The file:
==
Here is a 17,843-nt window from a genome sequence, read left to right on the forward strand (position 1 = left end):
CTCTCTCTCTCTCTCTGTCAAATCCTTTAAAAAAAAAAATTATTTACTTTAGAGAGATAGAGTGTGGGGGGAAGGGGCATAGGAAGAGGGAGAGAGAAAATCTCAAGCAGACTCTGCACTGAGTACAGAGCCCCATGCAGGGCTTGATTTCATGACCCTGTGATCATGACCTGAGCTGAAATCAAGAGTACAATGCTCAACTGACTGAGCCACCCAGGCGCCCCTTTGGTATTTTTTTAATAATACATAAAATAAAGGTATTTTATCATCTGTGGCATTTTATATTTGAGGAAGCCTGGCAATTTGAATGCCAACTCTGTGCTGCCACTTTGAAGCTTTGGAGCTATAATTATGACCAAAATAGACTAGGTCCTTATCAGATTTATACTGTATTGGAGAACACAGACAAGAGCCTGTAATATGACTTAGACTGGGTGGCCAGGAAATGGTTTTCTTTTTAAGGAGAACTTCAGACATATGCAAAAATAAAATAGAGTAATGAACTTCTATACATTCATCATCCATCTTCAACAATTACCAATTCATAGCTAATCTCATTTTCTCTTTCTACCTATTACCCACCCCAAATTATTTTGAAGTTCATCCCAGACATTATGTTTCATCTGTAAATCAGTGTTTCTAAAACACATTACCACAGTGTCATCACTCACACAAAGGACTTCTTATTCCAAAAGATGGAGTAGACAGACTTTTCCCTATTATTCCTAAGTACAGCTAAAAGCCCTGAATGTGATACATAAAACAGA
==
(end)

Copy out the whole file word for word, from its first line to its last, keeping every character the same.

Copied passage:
Here is a 17,843-nt window from a genome sequence, read left to right on the forward strand (position 1 = left end):
CTCTCTCTCTCTCTCTGTCAAATCCTTTAAAAAAAAAAATTATTTACTTTAGAGAGATAGAGTGTGGGGGGAAGGGGCATAGGAAGAGGGAGAGAGAAAATCTCAAGCAGACTCTGCACTGAGTACAGAGCCCCATGCAGGGCTTGATTTCATGACCCTGTGATCATGACCTGAGCTGAAATCAAGAGTACAATGCTCAACTGACTGAGCCACCCAGGCGCCCCTTTGGTATTTTTTTAATAATACATAAAATAAAGGTATTTTATCATCTGTGGCATTTTATATTTGAGGAAGCCTGGCAATTTGAATGCCAACTCTGTGCTGCCACTTTGAAGCTTTGGAGCTATAATTATGACCAAAATAGACTAGGTCCTTATCAGATTTATACTGTATTGGAGAACACAGACAAGAGCCTGTAATATGACTTAGACTGGGTGGCCAGGAAATGGTTTTCTTTTTAAGGAGAACTTCAGACATATGCAAAAATAAAATAGAGTAATGAACTTCTATACATTCATCATCCATCTTCAACAATTACCAATTCATAGCTAATCTCATTTTCTCTTTCTACCTATTACCCACCCCAAATTATTTTGAAGTTCATCCCAGACATTATGTTTCATCTGTAAATCAGTGTTTCTAAAACACATTACCACAGTGTCATCACTCACACAAAGGACTTCTTATTCCAAAAGATGGAGTAGACAGACTTTTCCCTATTATTCCTAAGTACAGCTAAAAGCCCTGAATGTGATACATAAAACAGA